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Facebook Outlines Its Advertising Principles

Facebook Outlines Its Advertising Principles

Advertising has evolved into a multi-billion dollar revenue generator for Facebook. In its most recent earnings release, the social media giant disclosed that it had generated roughly $10 billion in ad revenue in Q3 of 2017 alone.

Opportunities to advertise on Facebook have grown leaps and bounds since 2012, the year the company went public. Despite some recent setbacks, the capability to target specific audiences has made Facebook’s ad manager a must-use tool for businesses and brands.

When it comes to serving ads to its more than 2 billion users, Facebook recently made an effort to outline its values. Rob Goldman, Facebook’s Vice President of Ad Products, blogged that the overarching mission of the advertising team is to “make meaningful connections between businesses and people.” To accomplish that, Goldman stated the importance of serving ads to people that are “relevant and useful”.

There are seven key principles that guide Facebook’s quest to reaching those goals. Below is a summary of each.

Facebook builds for people first.

To make Facebook free for all, advertising is a needed stream of revenue. However, that doesn’t mean Facebook puts its own financial gain ahead of the needs of its users. Goldman pronounced that ads shouldn’t negatively impact someone’s experience on Facebook. One way Facebook is accomplishing this is by making its auction system prioritize user relevance over how much money the platform can make from an ad.

They don’t sell user data.

Signing up to Facebook requires a user to voluntarily provide a bevy of personal information. In order to keep advancing the platform, Facebook has to ensure users feel confident their data isn’t being compromised. This is why Facebook has made it a principle to not sell information like names, email addresses, phone numbers and more to potential advertisers. Facebook’s ad system is built to maintain the anonymity of its users while still providing specific audience demographics that are valuable to advertisers.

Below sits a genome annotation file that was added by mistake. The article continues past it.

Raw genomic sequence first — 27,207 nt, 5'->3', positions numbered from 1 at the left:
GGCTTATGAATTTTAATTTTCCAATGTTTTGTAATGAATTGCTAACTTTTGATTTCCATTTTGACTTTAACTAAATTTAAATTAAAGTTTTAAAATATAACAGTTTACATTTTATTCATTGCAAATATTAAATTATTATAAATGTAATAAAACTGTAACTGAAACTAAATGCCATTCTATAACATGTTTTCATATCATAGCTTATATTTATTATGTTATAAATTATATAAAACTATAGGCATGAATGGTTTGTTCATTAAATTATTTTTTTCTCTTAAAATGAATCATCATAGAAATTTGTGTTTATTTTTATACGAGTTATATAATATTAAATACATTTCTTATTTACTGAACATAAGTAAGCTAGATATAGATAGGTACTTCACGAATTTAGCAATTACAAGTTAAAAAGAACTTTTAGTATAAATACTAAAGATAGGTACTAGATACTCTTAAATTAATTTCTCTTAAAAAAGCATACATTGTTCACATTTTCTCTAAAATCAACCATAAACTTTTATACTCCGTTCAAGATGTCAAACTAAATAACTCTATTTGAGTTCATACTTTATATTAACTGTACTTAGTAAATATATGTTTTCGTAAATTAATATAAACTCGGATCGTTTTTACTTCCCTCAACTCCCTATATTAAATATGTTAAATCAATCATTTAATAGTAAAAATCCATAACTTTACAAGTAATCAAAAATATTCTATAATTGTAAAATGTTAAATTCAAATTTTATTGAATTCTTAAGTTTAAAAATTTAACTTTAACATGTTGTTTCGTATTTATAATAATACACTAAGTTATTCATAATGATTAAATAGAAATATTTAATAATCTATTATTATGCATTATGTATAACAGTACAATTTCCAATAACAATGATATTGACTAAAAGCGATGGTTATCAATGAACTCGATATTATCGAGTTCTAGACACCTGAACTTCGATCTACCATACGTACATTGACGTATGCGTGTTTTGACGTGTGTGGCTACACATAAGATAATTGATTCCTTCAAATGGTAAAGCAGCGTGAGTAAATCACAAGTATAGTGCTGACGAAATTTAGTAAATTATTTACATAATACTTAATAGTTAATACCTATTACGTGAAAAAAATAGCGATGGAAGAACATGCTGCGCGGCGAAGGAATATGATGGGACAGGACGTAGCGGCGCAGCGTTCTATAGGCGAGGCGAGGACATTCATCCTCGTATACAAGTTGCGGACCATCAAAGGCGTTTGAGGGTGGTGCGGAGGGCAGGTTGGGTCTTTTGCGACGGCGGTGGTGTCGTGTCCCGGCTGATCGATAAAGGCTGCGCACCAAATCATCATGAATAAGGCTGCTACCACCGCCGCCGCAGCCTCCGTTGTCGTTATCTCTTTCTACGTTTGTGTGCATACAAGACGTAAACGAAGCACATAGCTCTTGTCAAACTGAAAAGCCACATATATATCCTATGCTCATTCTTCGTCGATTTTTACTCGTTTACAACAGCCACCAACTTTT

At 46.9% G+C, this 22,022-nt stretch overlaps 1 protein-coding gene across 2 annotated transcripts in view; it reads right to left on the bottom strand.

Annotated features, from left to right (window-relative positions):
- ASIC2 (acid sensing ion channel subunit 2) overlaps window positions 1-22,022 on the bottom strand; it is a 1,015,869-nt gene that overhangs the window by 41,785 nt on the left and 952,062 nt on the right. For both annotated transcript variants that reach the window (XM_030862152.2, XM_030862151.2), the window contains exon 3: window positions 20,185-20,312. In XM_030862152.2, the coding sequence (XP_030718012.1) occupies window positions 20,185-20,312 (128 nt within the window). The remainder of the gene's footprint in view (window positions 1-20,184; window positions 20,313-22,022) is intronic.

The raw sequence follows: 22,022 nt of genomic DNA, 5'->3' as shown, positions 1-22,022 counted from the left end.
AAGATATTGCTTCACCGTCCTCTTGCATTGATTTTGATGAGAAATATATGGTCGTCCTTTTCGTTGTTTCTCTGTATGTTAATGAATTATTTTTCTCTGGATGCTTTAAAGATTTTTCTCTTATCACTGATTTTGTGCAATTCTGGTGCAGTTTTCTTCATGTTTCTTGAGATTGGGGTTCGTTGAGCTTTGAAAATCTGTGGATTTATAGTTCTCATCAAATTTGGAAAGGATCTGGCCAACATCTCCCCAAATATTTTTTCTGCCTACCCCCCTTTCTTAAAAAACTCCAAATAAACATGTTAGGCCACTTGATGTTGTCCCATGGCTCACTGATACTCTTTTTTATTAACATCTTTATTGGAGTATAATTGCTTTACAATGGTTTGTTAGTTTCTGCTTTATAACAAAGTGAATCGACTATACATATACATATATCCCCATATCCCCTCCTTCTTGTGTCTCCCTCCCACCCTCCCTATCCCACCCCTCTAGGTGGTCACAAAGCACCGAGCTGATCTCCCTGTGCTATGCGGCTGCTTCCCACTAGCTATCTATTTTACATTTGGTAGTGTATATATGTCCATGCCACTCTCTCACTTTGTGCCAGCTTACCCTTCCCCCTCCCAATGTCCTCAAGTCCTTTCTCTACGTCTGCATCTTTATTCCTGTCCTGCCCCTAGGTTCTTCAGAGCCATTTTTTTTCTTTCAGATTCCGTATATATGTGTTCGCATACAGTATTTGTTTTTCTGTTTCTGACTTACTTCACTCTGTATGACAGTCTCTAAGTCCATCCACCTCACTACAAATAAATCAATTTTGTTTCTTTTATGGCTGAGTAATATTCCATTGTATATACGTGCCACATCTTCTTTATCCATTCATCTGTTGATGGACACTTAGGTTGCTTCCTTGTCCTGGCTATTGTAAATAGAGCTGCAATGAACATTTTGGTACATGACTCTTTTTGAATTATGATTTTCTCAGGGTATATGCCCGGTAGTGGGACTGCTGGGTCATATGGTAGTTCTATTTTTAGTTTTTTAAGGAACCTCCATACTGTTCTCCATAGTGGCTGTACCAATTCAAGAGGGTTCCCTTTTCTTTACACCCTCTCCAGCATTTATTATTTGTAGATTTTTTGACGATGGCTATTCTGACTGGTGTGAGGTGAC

Users can control the ads they see.

Users have the capability to opt out of the ads they are served. If it isn’t relevant, one can easily hide it by clicking the upper right-hand corner of an ad. Facebook also makes a point to explain to users why they’re being served the ads they’re seeing. Goldman recommended that people visit Ad Preferences to learn more about the data that facilitates the kinds of ads users see.

Transparency is crucial.

Facebook believes that each and every one of its users should have access to know what businesses are running ads. The social network also believes people have the right to examine any other ads an advertiser is running. Starting in September of 2017, Facebook addressed this by building an ads transparency feature, which enables users to visit any business’ brand page and view all of the ads it’s running. Facebook’s hope is that this makes advertising clearer to its users and holds businesses accountable for the quality of their ads.

Safety and civility, not division and discrimination, should be key features of ads.

When it comes to the promotion of any kind of harmful behavior, advertisers are held to strict guidelines. Facebook has made it a mission that no ads are used for hateful or discriminatory purposes. To protect the user experience, ads are reviewed both using algorithmic and manual tools.

Advertising is meant to empower both big and small business.

Facebook strives to make its ad platform available to everyone. Whether you’re a multi-million dollar corporation or a local small business, the capability to advertise should be accessible to all.

Facebook is always improving its advertising.

Facebook is the oldest social media network in existence. It’s managed to grow and stay relevant over the last decade because of a willingness to improve. Facebook’s ad platform is one feature that has changed on a constant and consistent basis. Goldman said that Facebook is continually seeking feedback to better ads users see on the network.

“We know our work isn’t done by any means, which means we’ll often introduce, test and update certain features like ad formats, metrics and ad controls,” Goldman said.

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